Mesabi Trust: No Boom, But Long-Term Outlook Remains Stable

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About: Mesabi Trust (MSB), Includes: CLF
by: Robbert Manders
Summary

Iron ore prices slipped in August, along with Mesabi's unit price.

Q2 volume shipments were disappointing.

… But Cleveland Cliffs' HBI plant will add stability to production volume from 2020.

My fair value estimate is $27.25 per unit but the 11% upside doesn’t entice me to buy yet.

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Since my last article on Mesabi Trust (MSB), the stock has slipped by 20%. The slide tells us something about the expectations for the stock and probably iron ore prices too. In my last article, I used a table to illustrate the fair value of MSB under hypothetical discount rates and iron ore prices. At the time, I believed $75 per ton was reasonable, and a fair discount rate was 7% while the market thought the stock was worth $30, likely implying a higher normalized iron ore price. Since then, expectations have sunk as illustrated in the sensitivity table from my last article shown below.

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Source: author’s own estimates.

It looks like there is reason to trim expectations of iron ore prices in the near term after a spectacular 27% slide in spot prices in August. Though futures already pointed towards declining prices for the years ahead, this is a setback that adds to another disappointment in its Q2 earnings report. In the first half of the fiscal year, the iron ore production and shipping volumes from Mesabi Trust lands have dropped substantially as you can see in the table below. This in turn affected the royalty payments heavily because royalties as a percentage of revenue rise with the increase of volume.

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Source: 10-Q, red square added by author for emphasis.

Per Mesabi’s own reading, the decline is due to anticipated weak demand. This is interesting given the bullish narrative surrounding Cleveland Cliffs' (CLF) new HBI plant that is to come online in early 2020. It is because of the lower production coupled with the weakening pricing outlook that the boom I spoke of didn’t come, while the bust showed itself early.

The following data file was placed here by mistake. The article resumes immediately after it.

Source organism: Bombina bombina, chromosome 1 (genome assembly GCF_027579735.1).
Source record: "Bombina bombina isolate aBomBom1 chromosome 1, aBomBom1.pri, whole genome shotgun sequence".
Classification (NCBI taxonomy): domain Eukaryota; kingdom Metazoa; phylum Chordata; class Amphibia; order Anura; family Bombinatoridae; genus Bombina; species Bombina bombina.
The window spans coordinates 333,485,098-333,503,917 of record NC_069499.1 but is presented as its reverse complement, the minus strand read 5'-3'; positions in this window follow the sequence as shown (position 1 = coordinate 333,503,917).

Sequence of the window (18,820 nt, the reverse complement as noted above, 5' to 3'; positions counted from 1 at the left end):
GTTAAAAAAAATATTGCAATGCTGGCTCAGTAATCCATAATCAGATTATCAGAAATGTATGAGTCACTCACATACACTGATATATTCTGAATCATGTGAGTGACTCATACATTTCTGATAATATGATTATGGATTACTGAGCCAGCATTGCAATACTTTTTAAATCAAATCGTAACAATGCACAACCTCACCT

Another issue is the narrowing spread between the global market and the Minnesota market for iron ore pellets. In my previous article, I used the chart below to show this. Since, I have added 2020e that shows how I estimate the premium to contract. From CLF’s data, it looks like the prices are converging, as CLF realized the same price per ton ($112.6) in Q2 this year as it did in Q2 last year.

Note that years on the x-axis refer to MSB fiscal years e.g. 2019 is from Feb 2018 to Jan 2019. Prices are USD per ton. Source: author’s own calculations; 2020e are author’s estimates.

The bonus royalties that MSB booked were also disappointing and confirm this pattern.

Short-term outlook

The YoY drop in production at Cleveland Cliffs was in anticipation of slowed client demand, not because of actual sales being down because they were up. Inventories explained the difference as these were down YoY.

Analysts are still divided over where the iron ore price will go. Some forecast a rebound to $115, citing fundamental supply/demand imbalances in this market, others say a weakening Chinese housing construction market could send prices as low as $50. For my estimates, I stick to futures and these haven’t changed materially since my last article. That Cleveland Cliffs scaled back production is nevertheless a disappointment that will hit Mesabi’s results. To account for this, I have adjusted my volume estimate for this year down by 10%.

Long-term outlook

As I set out in my previous article on MSB, an optimistic long run price level would be $75 per ton. It is unrealistic to assume that North American pellet producers can enjoy sizeable premiums over productions costs forever as this is a commodity business. Even in a scenario where import restrictions remain in place, domestic supply and demand will balance towards a reasonable price to cover the cost of capital.